One of the biggest complaints people have about jewellery is that it makes their skin itch. Worse still, some people get rashes, turn colour and even start to feel unwell. What’s that all about? Why does it happen and what can you do to make sure it doesn’t happen to you?
First off let’s get one thing straight – it’s not in your head. It’s not just you being sensitive. That tickling you feel is not just the item rubbing against you, especially if you’re finding that it intensifies if you get hot and sweaty. The following pictures come from The Birmingham Assay Office and show the damage ignoring the signs can do to skin:
Nickel allergy on the neck
Another nickel allergy photo
I’m fairly certain even the hungriest vampire would think twice about wanting to nuzzle up to that neck – it’s angry!
So what causes this type of irritation? Generally people call it nickel allergy although it’s not always just nickel. Metals used in jewellery are often combinations as different types of metal have different properties. Some have nice colours, some are rust resistant, some are too soft to be easily used on their own. As The Assay Office state:
Hallmarking is necessary because when jewellery and silverware are manufactured, precious metals are not used in their pure form, as they are too soft. Gold, Silver, and Platinum are always alloyed with copper or other metals to create an alloy that is more suitable to the requirements of the jeweller. Such an alloy needs to be strong, workable, yet still attractive.
Owing to the high value of gold, platinum and silver, there are significant profits to be gained by reducing the precious metal content of an alloy at the manufacturing stage. Base metal articles plated with a thin coat of gold or silver look the same as articles made wholly of precious metal, at least until the plating wears, and even an expert cannot determine the quality or standard of precious metal items by eye or touch alone.
As a guide, Sterling Silver should be hallmarked. This mark carries a 92.5, meaning that the item is 92.5% silver with the remaining 7.5% made up of other metals such as tin or copper.
The problem is that in the modern age, many jewellery items are made overseas where small amounts of money (to us) may be worth large amounts (in local currency) especially when repeated for hundreds or thousands of items. Consequently jewellery made in Asia will often be cut with many cheap metals to increase their profits. Chinese produced goods are particularly likely to have this, with a far higher rate of problems and product recalls than anywhere else. Toxic metals that may be blended in might be nickel, but cadmium, lead and others have all been found and frequently continue to be found.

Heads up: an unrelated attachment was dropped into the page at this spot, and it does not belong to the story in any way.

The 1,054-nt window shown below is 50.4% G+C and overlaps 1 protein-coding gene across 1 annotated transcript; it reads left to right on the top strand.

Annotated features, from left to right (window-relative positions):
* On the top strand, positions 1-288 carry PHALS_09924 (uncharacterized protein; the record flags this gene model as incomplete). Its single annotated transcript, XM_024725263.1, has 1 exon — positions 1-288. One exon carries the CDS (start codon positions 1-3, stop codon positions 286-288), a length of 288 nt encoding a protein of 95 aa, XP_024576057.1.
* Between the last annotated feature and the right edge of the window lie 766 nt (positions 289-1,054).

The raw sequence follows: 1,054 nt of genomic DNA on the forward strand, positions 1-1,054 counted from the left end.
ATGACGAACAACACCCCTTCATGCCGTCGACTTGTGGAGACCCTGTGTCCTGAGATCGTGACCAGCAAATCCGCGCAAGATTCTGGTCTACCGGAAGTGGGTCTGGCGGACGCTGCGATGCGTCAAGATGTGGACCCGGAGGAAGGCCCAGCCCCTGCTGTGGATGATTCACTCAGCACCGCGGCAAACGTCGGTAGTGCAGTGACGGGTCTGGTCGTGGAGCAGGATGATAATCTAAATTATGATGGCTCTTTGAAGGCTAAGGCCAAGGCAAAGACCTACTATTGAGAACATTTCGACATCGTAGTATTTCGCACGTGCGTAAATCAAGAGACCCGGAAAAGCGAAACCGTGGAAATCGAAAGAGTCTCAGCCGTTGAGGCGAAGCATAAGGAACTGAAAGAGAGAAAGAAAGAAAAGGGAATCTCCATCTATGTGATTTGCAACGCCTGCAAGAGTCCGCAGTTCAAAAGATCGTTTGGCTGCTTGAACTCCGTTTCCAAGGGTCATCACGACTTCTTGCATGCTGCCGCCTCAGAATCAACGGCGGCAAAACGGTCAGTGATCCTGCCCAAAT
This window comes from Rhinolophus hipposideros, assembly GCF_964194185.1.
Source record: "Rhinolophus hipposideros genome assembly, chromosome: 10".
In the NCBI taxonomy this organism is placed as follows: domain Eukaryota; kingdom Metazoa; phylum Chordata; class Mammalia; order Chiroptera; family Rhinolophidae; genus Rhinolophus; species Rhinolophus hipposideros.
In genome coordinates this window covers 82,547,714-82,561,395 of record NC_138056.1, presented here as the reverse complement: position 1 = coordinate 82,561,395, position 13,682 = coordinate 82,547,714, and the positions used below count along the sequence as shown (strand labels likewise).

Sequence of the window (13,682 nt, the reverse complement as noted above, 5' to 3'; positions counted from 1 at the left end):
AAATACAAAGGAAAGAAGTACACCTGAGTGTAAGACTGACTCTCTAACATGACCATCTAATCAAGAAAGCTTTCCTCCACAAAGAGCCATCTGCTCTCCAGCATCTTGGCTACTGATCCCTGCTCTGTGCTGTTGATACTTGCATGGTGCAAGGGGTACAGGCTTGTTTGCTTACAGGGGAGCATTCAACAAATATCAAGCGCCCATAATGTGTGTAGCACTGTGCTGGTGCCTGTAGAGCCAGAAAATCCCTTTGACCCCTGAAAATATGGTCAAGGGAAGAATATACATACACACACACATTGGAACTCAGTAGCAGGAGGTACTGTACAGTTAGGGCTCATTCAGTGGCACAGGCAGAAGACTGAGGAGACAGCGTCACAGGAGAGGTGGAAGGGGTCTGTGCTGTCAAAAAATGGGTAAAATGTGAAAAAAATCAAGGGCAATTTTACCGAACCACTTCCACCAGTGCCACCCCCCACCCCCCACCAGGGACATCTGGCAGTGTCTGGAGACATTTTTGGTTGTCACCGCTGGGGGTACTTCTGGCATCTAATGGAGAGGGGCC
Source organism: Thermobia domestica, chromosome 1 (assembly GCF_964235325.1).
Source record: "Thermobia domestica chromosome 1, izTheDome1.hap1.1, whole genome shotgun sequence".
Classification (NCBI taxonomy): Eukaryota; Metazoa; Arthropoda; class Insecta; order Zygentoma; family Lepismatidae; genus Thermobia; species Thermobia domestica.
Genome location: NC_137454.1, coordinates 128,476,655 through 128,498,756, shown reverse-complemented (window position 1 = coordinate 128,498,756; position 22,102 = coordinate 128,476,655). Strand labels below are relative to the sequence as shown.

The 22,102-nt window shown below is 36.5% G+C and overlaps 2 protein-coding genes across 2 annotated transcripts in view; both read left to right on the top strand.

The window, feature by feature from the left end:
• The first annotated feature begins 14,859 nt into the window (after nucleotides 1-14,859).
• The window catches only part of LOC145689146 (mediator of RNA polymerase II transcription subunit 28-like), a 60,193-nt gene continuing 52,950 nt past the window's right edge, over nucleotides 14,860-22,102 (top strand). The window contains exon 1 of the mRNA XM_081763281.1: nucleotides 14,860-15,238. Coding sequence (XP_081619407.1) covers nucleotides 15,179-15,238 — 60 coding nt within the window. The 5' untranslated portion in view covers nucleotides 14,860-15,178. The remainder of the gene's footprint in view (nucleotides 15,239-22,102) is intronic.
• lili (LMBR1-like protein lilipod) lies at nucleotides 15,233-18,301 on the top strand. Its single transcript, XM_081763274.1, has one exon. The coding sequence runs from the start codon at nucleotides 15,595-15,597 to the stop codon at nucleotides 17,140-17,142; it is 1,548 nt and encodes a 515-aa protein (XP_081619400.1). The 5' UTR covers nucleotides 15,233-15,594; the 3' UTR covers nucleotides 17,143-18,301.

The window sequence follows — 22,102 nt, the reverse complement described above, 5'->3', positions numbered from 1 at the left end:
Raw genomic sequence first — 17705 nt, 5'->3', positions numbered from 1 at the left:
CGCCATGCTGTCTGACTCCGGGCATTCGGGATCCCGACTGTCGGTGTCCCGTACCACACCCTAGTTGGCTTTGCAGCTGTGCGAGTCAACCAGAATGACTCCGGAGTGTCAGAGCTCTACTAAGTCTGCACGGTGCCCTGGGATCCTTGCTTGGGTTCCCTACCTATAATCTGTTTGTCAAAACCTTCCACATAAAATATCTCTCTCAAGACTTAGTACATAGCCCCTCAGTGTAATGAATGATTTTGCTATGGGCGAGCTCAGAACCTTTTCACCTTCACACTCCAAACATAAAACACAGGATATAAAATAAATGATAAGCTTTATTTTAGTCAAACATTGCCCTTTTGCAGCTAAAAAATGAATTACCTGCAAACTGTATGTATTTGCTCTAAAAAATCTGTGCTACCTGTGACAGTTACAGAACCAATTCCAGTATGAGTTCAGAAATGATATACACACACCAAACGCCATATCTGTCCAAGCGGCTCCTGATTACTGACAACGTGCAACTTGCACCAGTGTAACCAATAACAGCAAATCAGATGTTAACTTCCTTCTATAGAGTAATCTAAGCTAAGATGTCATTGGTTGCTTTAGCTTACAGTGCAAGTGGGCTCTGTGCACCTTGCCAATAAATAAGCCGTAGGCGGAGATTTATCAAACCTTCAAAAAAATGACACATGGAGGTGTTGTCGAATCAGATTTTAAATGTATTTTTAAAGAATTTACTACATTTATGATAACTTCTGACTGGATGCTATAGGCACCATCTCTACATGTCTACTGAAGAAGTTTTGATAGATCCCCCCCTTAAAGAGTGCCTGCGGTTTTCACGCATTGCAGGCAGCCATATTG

In the last month I’ve seen news on lead reaching jewellery made in India and how Health Canada found Chinese sources were melting toxic car batteries and electrical goods to make jewellery. Clearly both are shocking and deplorable. Cadmium, nickel, lead, mercury and other such metals are extremely toxic and even big stores like Walmart, Claire’s and Toys’R'Us have had product recalls. What can you do?
First off there are standards in place. Well in certain places. The EU has the strictest standards anywhere so your best bet for quality is to by European jewellery. Next is American jewellery which permits a higher count in nickel. Elsewhere in the world standards may vary hugely if there are standards at all.
If you are at all unsure and on holiday, stick to safe jewellery types – things made from string, beads, pearls and wood or resin. Bronzed items may look attractive in the summer sun but we want you to keep gleaming long after the moment is over, so think twice markets.
Secondly, if you are buying fine jewellery (that’s something that claims to be gold, silver, platinum or palladium), it should be hallmarked. The UK has had a history of hallmarking for over 700 years and so has high standards. Other countries may use the “Common Control Mark”. Check out this summary of the UK’s 1973 Hallmark Act legislation to see what that means if you’re unsure.
Lastly, for all the other jewellery (commonly called costume or fashion jewellery), there are ways of protecting yourself if you’re at all uncomfortable wearing it. One way of dealing with earrings is by changing the fastening to a sterling silver or gold one. You can do this fairly easily on pierced fish hook earrings and most clip on earrings.
One of our favourite ways is the use of a professional grade hypo-allergenic jeweller’s skin guard.
Hypo-allergenic jeweller's skin guard
This is a type of hard wearing varnish lacquer that you can paint onto every part of your jewellery that would come in contact with your skin. For instance, body piercings and pierced earrings can be coated in this invisible lacquer. You are then prevented from coming into direct contact with it and therefore never need suffer from allergies or rashes! And as an added bonus it helps prevent cheap alloys from becoming oxidised and changing colour too.
Here’s to you looking beautiful!